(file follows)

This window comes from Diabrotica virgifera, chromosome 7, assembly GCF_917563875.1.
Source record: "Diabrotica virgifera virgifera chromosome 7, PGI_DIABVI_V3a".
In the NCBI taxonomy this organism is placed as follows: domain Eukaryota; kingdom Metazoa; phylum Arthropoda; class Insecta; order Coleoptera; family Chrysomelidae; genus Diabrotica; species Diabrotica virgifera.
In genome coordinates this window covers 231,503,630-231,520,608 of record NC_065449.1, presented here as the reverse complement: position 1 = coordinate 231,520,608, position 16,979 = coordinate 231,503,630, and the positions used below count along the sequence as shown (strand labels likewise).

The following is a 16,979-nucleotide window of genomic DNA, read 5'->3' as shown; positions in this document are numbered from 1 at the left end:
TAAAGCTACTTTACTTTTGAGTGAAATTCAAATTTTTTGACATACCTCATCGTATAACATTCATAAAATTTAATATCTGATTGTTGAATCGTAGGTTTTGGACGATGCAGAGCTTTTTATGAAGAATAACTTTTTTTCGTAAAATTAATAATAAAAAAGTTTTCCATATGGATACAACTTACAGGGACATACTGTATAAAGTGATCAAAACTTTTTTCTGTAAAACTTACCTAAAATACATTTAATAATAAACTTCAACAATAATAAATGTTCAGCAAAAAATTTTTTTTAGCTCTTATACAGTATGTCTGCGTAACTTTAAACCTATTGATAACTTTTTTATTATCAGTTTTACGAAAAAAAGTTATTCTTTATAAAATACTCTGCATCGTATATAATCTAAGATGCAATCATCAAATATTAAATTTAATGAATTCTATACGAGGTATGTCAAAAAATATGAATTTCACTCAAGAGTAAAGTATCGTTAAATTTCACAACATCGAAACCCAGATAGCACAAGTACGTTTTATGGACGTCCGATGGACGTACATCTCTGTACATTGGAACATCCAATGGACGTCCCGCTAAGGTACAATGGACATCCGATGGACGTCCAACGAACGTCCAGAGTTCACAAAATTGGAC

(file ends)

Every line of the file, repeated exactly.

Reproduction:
This window comes from Diabrotica virgifera, chromosome 7, assembly GCF_917563875.1.
Source record: "Diabrotica virgifera virgifera chromosome 7, PGI_DIABVI_V3a".
In the NCBI taxonomy this organism is placed as follows: domain Eukaryota; kingdom Metazoa; phylum Arthropoda; class Insecta; order Coleoptera; family Chrysomelidae; genus Diabrotica; species Diabrotica virgifera.
In genome coordinates this window covers 231,503,630-231,520,608 of record NC_065449.1, presented here as the reverse complement: position 1 = coordinate 231,520,608, position 16,979 = coordinate 231,503,630, and the positions used below count along the sequence as shown (strand labels likewise).

The following is a 16,979-nucleotide window of genomic DNA, read 5'->3' as shown; positions in this document are numbered from 1 at the left end:
TAAAGCTACTTTACTTTTGAGTGAAATTCAAATTTTTTGACATACCTCATCGTATAACATTCATAAAATTTAATATCTGATTGTTGAATCGTAGGTTTTGGACGATGCAGAGCTTTTTATGAAGAATAACTTTTTTTCGTAAAATTAATAATAAAAAAGTTTTCCATATGGATACAACTTACAGGGACATACTGTATAAAGTGATCAAAACTTTTTTCTGTAAAACTTACCTAAAATACATTTAATAATAAACTTCAACAATAATAAATGTTCAGCAAAAAATTTTTTTTAGCTCTTATACAGTATGTCTGCGTAACTTTAAACCTATTGATAACTTTTTTATTATCAGTTTTACGAAAAAAAGTTATTCTTTATAAAATACTCTGCATCGTATATAATCTAAGATGCAATCATCAAATATTAAATTTAATGAATTCTATACGAGGTATGTCAAAAAATATGAATTTCACTCAAGAGTAAAGTATCGTTAAATTTCACAACATCGAAACCCAGATAGCACAAGTACGTTTTATGGACGTCCGATGGACGTACATCTCTGTACATTGGAACATCCAATGGACGTCCCGCTAAGGTACAATGGACATCCGATGGACGTCCAACGAACGTCCAGAGTTCACAAAATTGGAC